Author:Magdalene Silberberger (University WittenHerdecke)
Paper short abstract:
The qualitative analysis in this paper points to a prominent role of the private sector and its collaboration with the government in regulatory making. I also show that the determinants of good regulation are not limited to only one factor, but a wide array of influences and circumstances.
Paper long abstract:
Regulatory quality and its impact on economic development has been subject to much
discussion in the past years. International organizations, policy makers and researchers alike
agree that regulation matters and a well-designed regulatory regime can increase economic
growth. There is less consensus, however, on how to improve regulation and especially
developing countries suffer from serious shortcomings when it comes to their regulatory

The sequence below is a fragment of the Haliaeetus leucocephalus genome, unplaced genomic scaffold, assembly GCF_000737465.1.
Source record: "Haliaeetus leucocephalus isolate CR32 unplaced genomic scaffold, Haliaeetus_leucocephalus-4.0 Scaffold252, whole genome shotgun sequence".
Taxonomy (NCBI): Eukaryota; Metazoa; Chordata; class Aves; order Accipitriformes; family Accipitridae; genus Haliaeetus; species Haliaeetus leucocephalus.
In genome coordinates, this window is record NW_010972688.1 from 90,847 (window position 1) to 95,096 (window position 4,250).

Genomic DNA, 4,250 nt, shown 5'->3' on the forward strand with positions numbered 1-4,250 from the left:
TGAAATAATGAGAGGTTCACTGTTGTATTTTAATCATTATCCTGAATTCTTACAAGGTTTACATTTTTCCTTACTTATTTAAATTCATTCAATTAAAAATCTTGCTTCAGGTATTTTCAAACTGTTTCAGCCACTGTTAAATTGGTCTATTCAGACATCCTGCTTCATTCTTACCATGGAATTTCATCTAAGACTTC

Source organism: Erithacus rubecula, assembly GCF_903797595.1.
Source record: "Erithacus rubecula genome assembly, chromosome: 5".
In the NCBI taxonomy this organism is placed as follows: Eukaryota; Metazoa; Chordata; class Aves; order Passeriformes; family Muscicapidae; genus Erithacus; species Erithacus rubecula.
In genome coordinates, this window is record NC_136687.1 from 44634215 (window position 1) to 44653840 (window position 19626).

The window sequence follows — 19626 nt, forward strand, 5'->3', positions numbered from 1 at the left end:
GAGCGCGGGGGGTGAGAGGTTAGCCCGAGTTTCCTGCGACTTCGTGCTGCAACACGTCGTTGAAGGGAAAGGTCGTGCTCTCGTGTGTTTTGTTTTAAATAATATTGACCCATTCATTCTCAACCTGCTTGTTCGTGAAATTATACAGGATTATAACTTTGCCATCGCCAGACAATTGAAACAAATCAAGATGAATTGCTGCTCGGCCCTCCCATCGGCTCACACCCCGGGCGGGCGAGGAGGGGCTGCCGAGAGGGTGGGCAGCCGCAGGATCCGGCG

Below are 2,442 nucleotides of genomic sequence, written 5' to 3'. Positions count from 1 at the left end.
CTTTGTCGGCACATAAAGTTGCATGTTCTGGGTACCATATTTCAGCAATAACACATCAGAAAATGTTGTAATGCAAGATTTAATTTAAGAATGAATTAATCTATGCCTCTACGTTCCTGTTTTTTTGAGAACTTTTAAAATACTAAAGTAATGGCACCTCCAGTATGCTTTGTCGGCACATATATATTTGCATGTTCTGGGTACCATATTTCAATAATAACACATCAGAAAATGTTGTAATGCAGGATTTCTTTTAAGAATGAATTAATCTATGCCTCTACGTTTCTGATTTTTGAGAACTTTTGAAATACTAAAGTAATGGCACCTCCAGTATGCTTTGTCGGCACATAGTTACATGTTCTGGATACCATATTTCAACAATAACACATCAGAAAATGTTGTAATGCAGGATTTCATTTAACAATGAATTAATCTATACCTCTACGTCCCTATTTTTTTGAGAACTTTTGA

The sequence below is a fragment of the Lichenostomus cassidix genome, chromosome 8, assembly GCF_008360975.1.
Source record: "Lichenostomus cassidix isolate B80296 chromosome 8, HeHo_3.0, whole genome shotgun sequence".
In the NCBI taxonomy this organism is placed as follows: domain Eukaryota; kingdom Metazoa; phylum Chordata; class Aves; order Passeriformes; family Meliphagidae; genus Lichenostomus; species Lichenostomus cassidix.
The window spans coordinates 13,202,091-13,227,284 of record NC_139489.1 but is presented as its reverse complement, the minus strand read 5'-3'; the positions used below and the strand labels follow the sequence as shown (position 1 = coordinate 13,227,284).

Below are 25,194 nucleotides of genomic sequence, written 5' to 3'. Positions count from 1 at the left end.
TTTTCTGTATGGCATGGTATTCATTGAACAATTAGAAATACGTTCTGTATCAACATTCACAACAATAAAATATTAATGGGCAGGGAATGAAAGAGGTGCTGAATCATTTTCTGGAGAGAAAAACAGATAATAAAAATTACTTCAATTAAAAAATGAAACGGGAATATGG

framework. Due to methodological and data issues it is difficult to determine the drivers of
regulatory change and general conclusions from cross-country studies are hard to draw.
Therefore I focus on the small island country of Mauritius that has exceptional regulatory
quality, trying to identify the reasons for this high regulatory quality. I argue that the private
sector plays an important role in regulatory making. A qualitative analysis indeed points to a prominent role of the private
sector and its collaboration with the government. The case study also shows that the
determinants of good regulation are not limited to only one factor, but a wide array of
influences and circumstances that make Mauritius the best regulated country in Sub-Sahara
Africa and also put it among the best regulated countries in the world.
The political economy of industrial policy and state-business relations in the 21st Century (Paper)